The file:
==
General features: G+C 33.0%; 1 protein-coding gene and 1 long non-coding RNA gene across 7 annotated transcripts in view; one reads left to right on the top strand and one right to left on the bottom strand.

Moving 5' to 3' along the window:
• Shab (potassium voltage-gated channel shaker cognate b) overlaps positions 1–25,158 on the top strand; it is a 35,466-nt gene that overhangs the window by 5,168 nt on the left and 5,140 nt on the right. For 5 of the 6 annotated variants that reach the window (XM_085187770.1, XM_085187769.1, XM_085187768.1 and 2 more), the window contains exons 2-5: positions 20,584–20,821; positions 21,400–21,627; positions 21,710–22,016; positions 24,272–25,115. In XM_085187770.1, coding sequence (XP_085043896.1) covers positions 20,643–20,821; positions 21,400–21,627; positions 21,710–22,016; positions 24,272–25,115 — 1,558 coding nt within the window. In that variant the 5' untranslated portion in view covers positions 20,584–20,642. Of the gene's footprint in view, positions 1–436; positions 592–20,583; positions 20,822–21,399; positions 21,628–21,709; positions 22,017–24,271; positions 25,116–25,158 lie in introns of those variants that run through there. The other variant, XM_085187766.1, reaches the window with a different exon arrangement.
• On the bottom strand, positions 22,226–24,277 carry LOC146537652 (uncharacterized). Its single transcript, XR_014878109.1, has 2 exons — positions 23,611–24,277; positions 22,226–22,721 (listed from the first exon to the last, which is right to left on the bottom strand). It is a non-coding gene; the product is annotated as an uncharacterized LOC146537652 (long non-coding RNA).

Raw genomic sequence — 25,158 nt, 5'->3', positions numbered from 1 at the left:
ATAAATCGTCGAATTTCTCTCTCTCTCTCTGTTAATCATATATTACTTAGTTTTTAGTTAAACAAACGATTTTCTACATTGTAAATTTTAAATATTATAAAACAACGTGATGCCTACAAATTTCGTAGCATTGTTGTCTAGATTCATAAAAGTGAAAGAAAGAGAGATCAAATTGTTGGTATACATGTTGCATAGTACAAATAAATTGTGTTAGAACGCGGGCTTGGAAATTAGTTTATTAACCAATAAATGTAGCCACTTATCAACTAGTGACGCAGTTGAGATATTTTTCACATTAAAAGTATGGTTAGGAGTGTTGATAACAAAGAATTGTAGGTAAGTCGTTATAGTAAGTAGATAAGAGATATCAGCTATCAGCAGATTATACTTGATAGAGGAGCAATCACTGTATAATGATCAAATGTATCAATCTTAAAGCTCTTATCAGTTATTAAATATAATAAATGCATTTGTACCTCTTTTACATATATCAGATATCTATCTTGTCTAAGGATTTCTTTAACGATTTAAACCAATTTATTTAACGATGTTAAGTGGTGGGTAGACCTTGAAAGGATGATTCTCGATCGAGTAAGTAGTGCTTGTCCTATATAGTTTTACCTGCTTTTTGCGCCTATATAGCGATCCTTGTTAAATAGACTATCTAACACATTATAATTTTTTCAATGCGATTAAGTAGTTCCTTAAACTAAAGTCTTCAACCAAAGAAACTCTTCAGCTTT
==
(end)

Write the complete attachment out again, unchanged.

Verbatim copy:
General features: G+C 33.0%; 1 protein-coding gene and 1 long non-coding RNA gene across 7 annotated transcripts in view; one reads left to right on the top strand and one right to left on the bottom strand.

Moving 5' to 3' along the window:
• Shab (potassium voltage-gated channel shaker cognate b) overlaps positions 1–25,158 on the top strand; it is a 35,466-nt gene that overhangs the window by 5,168 nt on the left and 5,140 nt on the right. For 5 of the 6 annotated variants that reach the window (XM_085187770.1, XM_085187769.1, XM_085187768.1 and 2 more), the window contains exons 2-5: positions 20,584–20,821; positions 21,400–21,627; positions 21,710–22,016; positions 24,272–25,115. In XM_085187770.1, coding sequence (XP_085043896.1) covers positions 20,643–20,821; positions 21,400–21,627; positions 21,710–22,016; positions 24,272–25,115 — 1,558 coding nt within the window. In that variant the 5' untranslated portion in view covers positions 20,584–20,642. Of the gene's footprint in view, positions 1–436; positions 592–20,583; positions 20,822–21,399; positions 21,628–21,709; positions 22,017–24,271; positions 25,116–25,158 lie in introns of those variants that run through there. The other variant, XM_085187766.1, reaches the window with a different exon arrangement.
• On the bottom strand, positions 22,226–24,277 carry LOC146537652 (uncharacterized). Its single transcript, XR_014878109.1, has 2 exons — positions 23,611–24,277; positions 22,226–22,721 (listed from the first exon to the last, which is right to left on the bottom strand). It is a non-coding gene; the product is annotated as an uncharacterized LOC146537652 (long non-coding RNA).

Raw genomic sequence — 25,158 nt, 5'->3', positions numbered from 1 at the left:
ATAAATCGTCGAATTTCTCTCTCTCTCTCTGTTAATCATATATTACTTAGTTTTTAGTTAAACAAACGATTTTCTACATTGTAAATTTTAAATATTATAAAACAACGTGATGCCTACAAATTTCGTAGCATTGTTGTCTAGATTCATAAAAGTGAAAGAAAGAGAGATCAAATTGTTGGTATACATGTTGCATAGTACAAATAAATTGTGTTAGAACGCGGGCTTGGAAATTAGTTTATTAACCAATAAATGTAGCCACTTATCAACTAGTGACGCAGTTGAGATATTTTTCACATTAAAAGTATGGTTAGGAGTGTTGATAACAAAGAATTGTAGGTAAGTCGTTATAGTAAGTAGATAAGAGATATCAGCTATCAGCAGATTATACTTGATAGAGGAGCAATCACTGTATAATGATCAAATGTATCAATCTTAAAGCTCTTATCAGTTATTAAATATAATAAATGCATTTGTACCTCTTTTACATATATCAGATATCTATCTTGTCTAAGGATTTCTTTAACGATTTAAACCAATTTATTTAACGATGTTAAGTGGTGGGTAGACCTTGAAAGGATGATTCTCGATCGAGTAAGTAGTGCTTGTCCTATATAGTTTTACCTGCTTTTTGCGCCTATATAGCGATCCTTGTTAAATAGACTATCTAACACATTATAATTTTTTCAATGCGATTAAGTAGTTCCTTAAACTAAAGTCTTCAACCAAAGAAACTCTTCAGCTTT